Unexpected or expected triggers tip you over the edge, and that’s when a panic attack hits. Suddenly your usual methods of coping can’t hold in the intensity, and it pours over the edge.
Does Anything Cause Anxiety Attacks?
There are no definite causes of panic attacks. There are several theories, including genetic predisposition, chronic stress, changes within the various communication channels and pathways within the brain, and temperament.
Many also feel that panic attacks have something to do with our natural fight and flight response. This natural response evolved to give us an upper hand in times of serious threats – like fighting off a wild animal.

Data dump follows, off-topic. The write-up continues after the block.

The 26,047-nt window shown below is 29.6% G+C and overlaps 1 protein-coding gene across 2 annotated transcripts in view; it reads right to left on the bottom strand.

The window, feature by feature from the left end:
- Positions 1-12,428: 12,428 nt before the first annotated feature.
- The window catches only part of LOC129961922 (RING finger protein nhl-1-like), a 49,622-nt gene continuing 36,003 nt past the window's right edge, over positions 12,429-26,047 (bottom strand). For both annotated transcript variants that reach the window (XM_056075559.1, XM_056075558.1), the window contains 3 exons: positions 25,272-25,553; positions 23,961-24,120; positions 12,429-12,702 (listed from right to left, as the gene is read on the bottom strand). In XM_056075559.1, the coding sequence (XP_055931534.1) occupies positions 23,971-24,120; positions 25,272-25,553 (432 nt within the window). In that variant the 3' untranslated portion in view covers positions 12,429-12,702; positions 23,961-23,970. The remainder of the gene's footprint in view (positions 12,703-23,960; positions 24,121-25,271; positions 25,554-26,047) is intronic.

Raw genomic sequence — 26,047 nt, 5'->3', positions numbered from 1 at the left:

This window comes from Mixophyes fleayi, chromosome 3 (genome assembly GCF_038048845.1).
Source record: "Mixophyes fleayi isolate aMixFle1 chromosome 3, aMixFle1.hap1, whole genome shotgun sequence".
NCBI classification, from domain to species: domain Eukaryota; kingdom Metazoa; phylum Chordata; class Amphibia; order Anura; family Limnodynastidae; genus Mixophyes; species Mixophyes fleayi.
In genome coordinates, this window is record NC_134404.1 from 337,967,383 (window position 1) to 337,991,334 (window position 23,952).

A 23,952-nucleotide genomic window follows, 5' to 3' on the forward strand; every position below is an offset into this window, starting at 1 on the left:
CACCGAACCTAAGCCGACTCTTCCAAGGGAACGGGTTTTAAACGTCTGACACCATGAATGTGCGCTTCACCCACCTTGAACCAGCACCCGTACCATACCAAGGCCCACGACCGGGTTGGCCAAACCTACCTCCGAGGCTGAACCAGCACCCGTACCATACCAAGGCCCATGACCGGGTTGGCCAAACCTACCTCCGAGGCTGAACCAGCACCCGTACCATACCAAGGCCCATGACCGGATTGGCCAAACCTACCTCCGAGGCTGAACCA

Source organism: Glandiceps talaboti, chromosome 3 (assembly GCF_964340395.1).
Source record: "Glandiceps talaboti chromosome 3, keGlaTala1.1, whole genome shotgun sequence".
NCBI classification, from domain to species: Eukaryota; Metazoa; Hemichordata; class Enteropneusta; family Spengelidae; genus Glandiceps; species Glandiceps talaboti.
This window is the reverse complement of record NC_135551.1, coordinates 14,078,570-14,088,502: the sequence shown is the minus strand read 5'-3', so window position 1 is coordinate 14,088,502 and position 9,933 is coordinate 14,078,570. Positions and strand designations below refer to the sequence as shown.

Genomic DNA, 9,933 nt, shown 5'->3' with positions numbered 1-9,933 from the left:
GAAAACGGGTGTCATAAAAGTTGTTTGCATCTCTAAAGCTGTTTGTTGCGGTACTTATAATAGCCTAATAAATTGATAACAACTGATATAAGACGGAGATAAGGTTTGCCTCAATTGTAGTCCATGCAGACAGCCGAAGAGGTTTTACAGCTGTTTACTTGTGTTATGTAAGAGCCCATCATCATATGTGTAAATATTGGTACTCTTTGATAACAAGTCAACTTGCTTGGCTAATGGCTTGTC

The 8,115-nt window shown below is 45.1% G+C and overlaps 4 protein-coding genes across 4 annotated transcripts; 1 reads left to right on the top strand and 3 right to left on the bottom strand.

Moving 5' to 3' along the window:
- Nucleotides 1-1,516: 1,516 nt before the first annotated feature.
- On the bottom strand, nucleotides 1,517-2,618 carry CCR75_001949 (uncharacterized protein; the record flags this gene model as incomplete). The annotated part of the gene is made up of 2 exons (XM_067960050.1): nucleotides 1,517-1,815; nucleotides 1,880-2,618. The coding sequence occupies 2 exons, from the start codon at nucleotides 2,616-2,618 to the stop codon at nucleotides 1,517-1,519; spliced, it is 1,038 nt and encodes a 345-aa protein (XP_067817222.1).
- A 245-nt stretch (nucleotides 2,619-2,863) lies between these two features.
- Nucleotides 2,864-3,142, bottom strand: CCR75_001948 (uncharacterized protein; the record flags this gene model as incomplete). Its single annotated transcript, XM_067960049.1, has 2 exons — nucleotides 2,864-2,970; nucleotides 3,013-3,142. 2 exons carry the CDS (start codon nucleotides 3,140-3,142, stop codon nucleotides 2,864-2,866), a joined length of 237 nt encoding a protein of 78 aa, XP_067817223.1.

Today, sitting in front of a desk, our lives look much different than when this response developed. Panic attacks may be a lingering evolutionary response that seems out of place in today’s modern world.
What Is the Difference Between Anxiety Attacks vs. Panic Attacks?
Here you may have noticed we are talking about panic attacks and anxiety attacks in the same breath. Are there differences between the two?
Panic attack and anxiety attacks are two different ways to describe the same experience. On a very technical level, there are subtle differences between the two, but most of the world uses these two terms interchangeably.
If you overhear a friend talking about a panic attack, while a family member has mentioned an anxiety attack – they are very likely talking about the same condition.